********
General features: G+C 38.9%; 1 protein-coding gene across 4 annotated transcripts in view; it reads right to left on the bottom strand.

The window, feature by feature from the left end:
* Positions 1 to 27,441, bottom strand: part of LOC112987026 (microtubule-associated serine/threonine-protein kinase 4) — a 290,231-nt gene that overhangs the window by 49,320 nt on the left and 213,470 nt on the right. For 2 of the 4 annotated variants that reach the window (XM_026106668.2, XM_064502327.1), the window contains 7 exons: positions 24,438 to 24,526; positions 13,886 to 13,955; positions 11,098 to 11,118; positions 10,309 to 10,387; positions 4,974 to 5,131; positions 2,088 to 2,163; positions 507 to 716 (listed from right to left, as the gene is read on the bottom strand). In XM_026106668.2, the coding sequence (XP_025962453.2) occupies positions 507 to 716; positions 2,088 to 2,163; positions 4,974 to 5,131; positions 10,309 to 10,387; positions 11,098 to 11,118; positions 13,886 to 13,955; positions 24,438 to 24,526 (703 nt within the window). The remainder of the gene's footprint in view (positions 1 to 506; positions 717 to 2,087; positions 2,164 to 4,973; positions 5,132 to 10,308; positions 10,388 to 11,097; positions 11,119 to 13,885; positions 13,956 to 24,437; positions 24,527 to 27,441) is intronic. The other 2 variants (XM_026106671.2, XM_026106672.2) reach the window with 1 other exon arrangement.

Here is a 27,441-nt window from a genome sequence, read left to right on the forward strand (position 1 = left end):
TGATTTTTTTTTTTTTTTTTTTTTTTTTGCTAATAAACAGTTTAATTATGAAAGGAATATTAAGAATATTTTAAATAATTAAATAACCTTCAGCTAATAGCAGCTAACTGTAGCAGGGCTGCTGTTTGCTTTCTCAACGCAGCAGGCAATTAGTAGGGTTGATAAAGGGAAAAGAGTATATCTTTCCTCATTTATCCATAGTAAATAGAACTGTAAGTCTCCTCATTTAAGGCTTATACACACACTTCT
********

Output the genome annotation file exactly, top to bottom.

General features: G+C 38.9%; 1 protein-coding gene across 4 annotated transcripts in view; it reads right to left on the bottom strand.

The window, feature by feature from the left end:
* Positions 1 to 27,441, bottom strand: part of LOC112987026 (microtubule-associated serine/threonine-protein kinase 4) — a 290,231-nt gene that overhangs the window by 49,320 nt on the left and 213,470 nt on the right. For 2 of the 4 annotated variants that reach the window (XM_026106668.2, XM_064502327.1), the window contains 7 exons: positions 24,438 to 24,526; positions 13,886 to 13,955; positions 11,098 to 11,118; positions 10,309 to 10,387; positions 4,974 to 5,131; positions 2,088 to 2,163; positions 507 to 716 (listed from right to left, as the gene is read on the bottom strand). In XM_026106668.2, the coding sequence (XP_025962453.2) occupies positions 507 to 716; positions 2,088 to 2,163; positions 4,974 to 5,131; positions 10,309 to 10,387; positions 11,098 to 11,118; positions 13,886 to 13,955; positions 24,438 to 24,526 (703 nt within the window). The remainder of the gene's footprint in view (positions 1 to 506; positions 717 to 2,087; positions 2,164 to 4,973; positions 5,132 to 10,308; positions 10,388 to 11,097; positions 11,119 to 13,885; positions 13,956 to 24,437; positions 24,527 to 27,441) is intronic. The other 2 variants (XM_026106671.2, XM_026106672.2) reach the window with 1 other exon arrangement.

Here is a 27,441-nt window from a genome sequence, read left to right on the forward strand (position 1 = left end):
TGATTTTTTTTTTTTTTTTTTTTTTTTTGCTAATAAACAGTTTAATTATGAAAGGAATATTAAGAATATTTTAAATAATTAAATAACCTTCAGCTAATAGCAGCTAACTGTAGCAGGGCTGCTGTTTGCTTTCTCAACGCAGCAGGCAATTAGTAGGGTTGATAAAGGGAAAAGAGTATATCTTTCCTCATTTATCCATAGTAAATAGAACTGTAAGTCTCCTCATTTAAGGCTTATACACACACTTCT